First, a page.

import java.applet.*; import java.awt.*; import ptplot.*; /** * A helper class to let us use JGL OrderedSet for events */ class implements COM.objectspace.jgl.BinaryPredicate { public boolean execute(Object x, Object y) { return ((Comparable) x).lessThan((Comparable)y); } } /** * Implement OrderedSet as we define it using a JGL OrderedSet */ class extends { private COM.objectspace.jgl.OrderedSet set = new COM.objectspace.jgl.OrderedSet( new Comparer()); void insert(Comparable x) { set.add(x); } Comparable removeFirst() { return (Comparable) set.remove(set.begin()); } int size() { return set.size(); } Comparable remove(Comparable x) { int count = set.remove(x); if (count == 0) return null; else return x; } } /** * A quick implementation of a tabbed panel to hold * component with a CardLayout. We use this to display * the plots. */ class extends Panel { Button nextButton = new Button("next"); Button previousButton = new Button("previous"); Label currentTab = new Label(); Panel panes = new Panel(); int current = 0; int size = 0; TabPanel() { panes.setLayout(new CardLayout()); setLayout( new BorderLayout()); add("Center", panes); Panel buttons = new Panel(); previousButton.enable(false); // Use setEnabled(false) in JDK 1.1 buttons.setLayout (new FlowLayout()); buttons.add(nextButton); buttons.add(previousButton); buttons.add(currentTab); add("South",buttons); } public Component addTab(String s,Component c) { size ++; CardLayout cl = (CardLayout) panes.getLayout(); cl.first(panes); currentTab.setText("" + (current+1) + ":" + size); return panes.add(s,c); } public boolean action(java.awt.Event e, Object arg) { CardLayout cl = (CardLayout) panes.getLayout(); if (e.target == nextButton) { cl.next(panes); current++; } else if (e.target == previousButton) { cl.previous(panes); current --; } if (current == size-1) nextButton.setEnabled(false); else nextButton.setEnabled(true); if (current == 0) previousButton.setEnabled(false); else previousButton.setEnabled(true); currentTab.setText("" + (current+1) + ":" + size); return super.action(e,arg); } } /** * A convenience class for displaying a label and a text field. */ public class extends Panel { Label label; TextField field; public LabeledField(String labelText, double d, int size) { this(labelText,String.valueOf(d),size); } public LabeledField(String labelText, String defaultValue, int size) { setLayout( new BorderLayout()); label = new Label(labelText); add("West",label); field = new TextField(defaultValue,size); add("East",field); } public String getText() { return field.getText(); } public void setText(String s) { field.setText(s); } public void setEditable(boolean b) { field.setEditable(b); } public String asString() { return field.getText(); } public double asDouble() { String s = field.getText(); double x = new Double(s).doubleValue(); return x; } public int asInt() { String s = field.getText(); int x = new Integer(s).intValue(); return x; } } /** * An applet wrapper around a disease simulation model. * */ public class extends Applet implements MessageHandler { private double displayInterval = 0.1; public static boolean DEBUG = false; LabeledField initialSusceptible = new LabeledField("S(0)","995",4); LabeledField initialInfectious = new LabeledField("I(0)","5",4); LabeledField initialRecovered = new LabeledField("R(0)","0",4); LabeledField initialPartnerships = new LabeledField("P(0)","50",4); LabeledField meanInfectiousDuration = new LabeledField("infectDur",2.0,4); LabeledField meanPartnershipDuration = new LabeledField("part'pDur",0.5,4); LabeledField meanInterContactTime = new LabeledField("contactRate",0.4,4); LabeledField meanInterPartnershipTime = new LabeledField("part'pRate",0.3,4); LabeledField probabilityOfExtrapartnershipContact = new LabeledField("probRandomContact",0.1,4); Button startButton = new Button("Start"); Button pauseButton = new Button("Pause"); Button stopButton = new Button("Stop"); SexualDiseaseSimulator sim = null; Plot plot1 = new Plot(); Plot plot2 = new Plot(); Plot plot3 = new Plot(); boolean firstPoint = true; /** * Perform one-time initialization * Create the gui */ public void init() { plot1.setNumSets(1); plot1.setXLabel("t"); plot1.setYLabel("Suscectible"); plot2.setNumSets(1); plot2.setXLabel("t"); plot2.setYLabel("Infectious"); plot3.setNumSets(1); plot3.setXLabel("t"); plot3.setYLabel("Partnerships"); setLayout( new BorderLayout()); Panel inputs = new Panel(); inputs.setLayout ( new GridLayout(0,1)); inputs.add(initialSusceptible); inputs.add(initialInfectious); inputs.add(initialRecovered); inputs.add(initialPartnerships); inputs.add(meanInfectiousDuration); inputs.add(meanPartnershipDuration); inputs.add(meanInterContactTime); inputs.add(meanInterPartnershipTime); inputs.add(probabilityOfExtrapartnershipContact); add("West",inputs); Panel buttons = new Panel(); buttons.setLayout(new FlowLayout()); buttons.add(startButton); buttons.add(pauseButton); buttons.add(stopButton); add("North",buttons); TabPanel plots = new TabPanel(); plots.addTab("t vs S",plot1); plots.addTab("t vs I",plot2); plots.addTab("t vs P",plot3); add("Center",plots); pauseButton.setEnabled(false); stopButton.setEnabled(false); super.init(); plot1.init(); plot2.init(); plot3.init(); } public void startSimulation() { SexualPerson.display = this; SexualPerson.meanInfectiousDuration = meanInfectiousDuration.asDouble(); SexualPerson.meanPartnershipDuration = meanPartnershipDuration.asDouble(); SexualPerson.meanInterContactTime = meanInterContactTime.asDouble(); SexualPerson.meanInterPartnershipTime =meanInterPartnershipTime.asDouble() ; SexualPerson.probabilityOfExtrapartnershipContact = probabilityOfExtrapartnershipContact.asDouble(); sim = new SexualDiseaseSimulator(new JGLOrderedSet(), initialSusceptible.asInt(), initialInfectious.asInt(), initialRecovered.asInt(), initialPartnerships.asInt()); stopButton.setEnabled(true); pauseButton.setEnabled(true); pauseButton.setLabel("Pause"); firstPoint = true; Message displayMessage = new Message(this,"display"); displayMessage.time = 0.0; sim.insert(displayMessage); runSimulation(); } /** * Start the simulation running in a separate thread. */ public void runSimulation() { sim.state = Simulator.RUNNING; new Thread () { public void run() { sim.doAllEvents(); } }.start(); } /** * Callback for the Stop button *Stop and disable the current simulation */ public void stopSimulation() { sim.state = Simulator.PAUSED; sim.events = null; stopButton.setEnabled(false); pauseButton.setEnabled(false); } /** * Callback for the pause button * Pause or resume the current simulation */ public void pauseSimulation() { if (sim.state == Simulator.RUNNING) { sim.state = Simulator.PAUSED; pauseButton.setLabel("Resume"); } else { sim.state = Simulator.RUNNING; pauseButton.setLabel("Pause"); runSimulation(); } } public void paint(Graphics g) der mann meiner freundin flirtet mit mir { super.paint(g); plot1.paint(g); plot2.paint(g); plot3.paint(g); } public void handle(Message message) { // Add a point // Use standart out for now if (message.command.equals("display")) { plot1.addPoint(0, sim.now(),(double)SexualPerson.countSusceptible,!firstPoint); plot2.addPoint(0, sim.now(),(double) SexualPerson.countInfectious,!firstPoint); plot3.addPoint(0, sim.now(),(double) SexualPerson.countPartnerships,!firstPoint); firstPoint = false; repaint(); try { Thread.currentThread().yield(); } catch (Exception e) { e.printStackTrace(); } if (true || DEBUG) System.out.println(""+ sim.now() + " " + SexualPerson.countSusceptible + " " + SexualPerson.countInfectious + " " + SexualPerson.countPartnerships); message.time += displayInterval; sim.insert(message); } } public boolean action(java.awt.Event e, Object arg) { if (e.target == startButton) { startSimulation(); } if (e.target ==pauseButton) { pauseSimulation(); } if (e.target ==stopButton) { stopSimulation(); } return super.action(e,arg); } }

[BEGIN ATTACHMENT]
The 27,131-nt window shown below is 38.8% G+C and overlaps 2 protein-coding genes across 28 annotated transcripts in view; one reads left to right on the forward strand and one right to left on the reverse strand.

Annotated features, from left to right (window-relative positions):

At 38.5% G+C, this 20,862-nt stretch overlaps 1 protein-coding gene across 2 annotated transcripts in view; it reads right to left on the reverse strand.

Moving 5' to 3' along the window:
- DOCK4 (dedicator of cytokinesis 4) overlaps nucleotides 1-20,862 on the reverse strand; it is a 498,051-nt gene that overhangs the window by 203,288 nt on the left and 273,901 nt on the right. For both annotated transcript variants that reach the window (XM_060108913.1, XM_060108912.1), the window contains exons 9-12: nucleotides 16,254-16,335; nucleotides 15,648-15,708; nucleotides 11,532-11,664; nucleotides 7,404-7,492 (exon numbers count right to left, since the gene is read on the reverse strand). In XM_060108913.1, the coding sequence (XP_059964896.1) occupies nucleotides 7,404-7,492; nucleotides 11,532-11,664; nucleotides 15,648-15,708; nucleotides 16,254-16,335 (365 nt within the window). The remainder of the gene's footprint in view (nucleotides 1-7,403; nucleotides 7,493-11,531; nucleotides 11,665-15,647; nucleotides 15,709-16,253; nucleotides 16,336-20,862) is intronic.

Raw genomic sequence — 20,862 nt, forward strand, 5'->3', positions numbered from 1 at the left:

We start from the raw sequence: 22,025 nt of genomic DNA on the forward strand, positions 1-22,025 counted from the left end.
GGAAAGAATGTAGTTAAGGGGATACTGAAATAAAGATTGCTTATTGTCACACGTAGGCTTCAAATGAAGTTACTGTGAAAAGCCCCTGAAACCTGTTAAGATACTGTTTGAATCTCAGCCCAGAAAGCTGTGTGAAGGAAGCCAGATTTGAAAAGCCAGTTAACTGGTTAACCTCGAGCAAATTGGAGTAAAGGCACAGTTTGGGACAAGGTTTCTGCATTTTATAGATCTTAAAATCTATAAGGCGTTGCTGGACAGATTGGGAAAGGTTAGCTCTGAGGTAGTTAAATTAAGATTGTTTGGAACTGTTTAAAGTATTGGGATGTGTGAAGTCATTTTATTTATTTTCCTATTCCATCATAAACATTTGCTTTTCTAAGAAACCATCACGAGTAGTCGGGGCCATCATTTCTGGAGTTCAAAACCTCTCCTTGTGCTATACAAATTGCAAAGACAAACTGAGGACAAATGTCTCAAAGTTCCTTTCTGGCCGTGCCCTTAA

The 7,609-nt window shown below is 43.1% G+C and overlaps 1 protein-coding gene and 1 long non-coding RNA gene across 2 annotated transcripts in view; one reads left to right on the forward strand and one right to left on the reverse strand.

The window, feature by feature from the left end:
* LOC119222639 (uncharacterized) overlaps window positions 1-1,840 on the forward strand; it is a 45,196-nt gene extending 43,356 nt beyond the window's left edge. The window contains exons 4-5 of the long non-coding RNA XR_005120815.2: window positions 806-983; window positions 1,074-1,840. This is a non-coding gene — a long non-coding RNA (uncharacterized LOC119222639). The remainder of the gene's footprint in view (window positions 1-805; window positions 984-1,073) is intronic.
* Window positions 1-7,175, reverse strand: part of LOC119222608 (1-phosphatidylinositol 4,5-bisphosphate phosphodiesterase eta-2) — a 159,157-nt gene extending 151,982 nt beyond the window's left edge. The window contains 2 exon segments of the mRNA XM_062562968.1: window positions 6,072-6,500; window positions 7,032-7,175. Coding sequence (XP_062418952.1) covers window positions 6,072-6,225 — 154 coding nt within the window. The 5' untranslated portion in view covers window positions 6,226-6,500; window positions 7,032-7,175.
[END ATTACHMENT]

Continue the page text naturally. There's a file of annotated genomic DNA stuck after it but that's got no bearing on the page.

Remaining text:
Lesson 11: Coroutines and Threads In SIMULA, which was an object-oriented simulation language long before either term was fashionable, the life cycle of objects was defined by blocks of code with ebedded wait statements. For example, a caricature of a human life might be described in SIMULA/DEMOS as